As Washington hurries to pass new healthcare legislation before the end of the year, the heirs of America's wealthiest families are hoping for a Christmas present from the government.
With nearly all available attention being applied to the healthcare bill, lawmakers have yet to take time to determine the immediate future of the estate tax. Without action before the end of 2009, wealthy Americans families could be looking at a year free of charge on what would usually be taxable estate transfers.
Prior to 2001, up to $1 million was exempt from estate tax consideration; above this amount, the estate was taxed at 55 percent. Following President Bush's 2001 tax plan, the amount of exempt transfers increased to $3.5 million, with the remainder being taxed at a rate of 45 percent.
While this was a welcome amendment for opponents of the estate tax, it wasn't a permanent change.
As the situation currently stands, the plan expires in 2009, with a return to higher rates scheduled for 2011. Before rates are set to go up again, there is a lull and, as of now, there is no estate tax in place for 2010.
However, lawmakers have indicated that they will push for changes to the law before the end of the year. House Majority Leader Steny Hoyer has suggested that congressional Democrats may attach a temporary measure to prevent the repeal of the estate tax to a defense spending bill heading to the floor this week. Hoyer did not indicate how many years the estate tax measure would cover.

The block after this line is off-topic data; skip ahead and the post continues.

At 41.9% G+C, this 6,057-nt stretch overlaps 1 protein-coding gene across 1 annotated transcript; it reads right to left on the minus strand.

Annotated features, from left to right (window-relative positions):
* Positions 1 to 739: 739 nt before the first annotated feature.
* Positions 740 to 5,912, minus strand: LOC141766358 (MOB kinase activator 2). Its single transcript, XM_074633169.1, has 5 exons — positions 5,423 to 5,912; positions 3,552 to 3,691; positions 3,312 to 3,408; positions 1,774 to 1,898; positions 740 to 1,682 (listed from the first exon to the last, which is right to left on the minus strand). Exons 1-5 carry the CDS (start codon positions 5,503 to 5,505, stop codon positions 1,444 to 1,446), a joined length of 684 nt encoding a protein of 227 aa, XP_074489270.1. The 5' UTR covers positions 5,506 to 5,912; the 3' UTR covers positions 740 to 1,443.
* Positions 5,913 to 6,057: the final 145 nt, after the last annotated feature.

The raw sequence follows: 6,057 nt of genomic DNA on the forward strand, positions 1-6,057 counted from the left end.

If attached, there is a good chance that this bill will pass; the defense spending bill is viewed as a necessity. Some have expressed concern, though, that this bill is quickly getting loaded down with issues completed unrelated to defense spending. In addition to addressing the estate tax repeal, the bill is likely to seek to extend jobless and health benefits for the unemployed.
Still, if Congress does not act before the end of the year, estate taxes will disappear in 2010, reemerging in 2011. If this happened, a year without taxation would be followed by a year with increased fees. Under the current plan, 2011 would see tax exempt transfers lower to $1 million, with a taxable rate of 55 percent applied to remaining estate transfers.
Regardless of what happens in the next few weeks though, the coming year will likely leave many people reexamining their existing estate plans. When preparing for the future in a time when the laws are clearly in flux, make sure to consult a knowledgeable estate planning attorney to protect your rights and interests.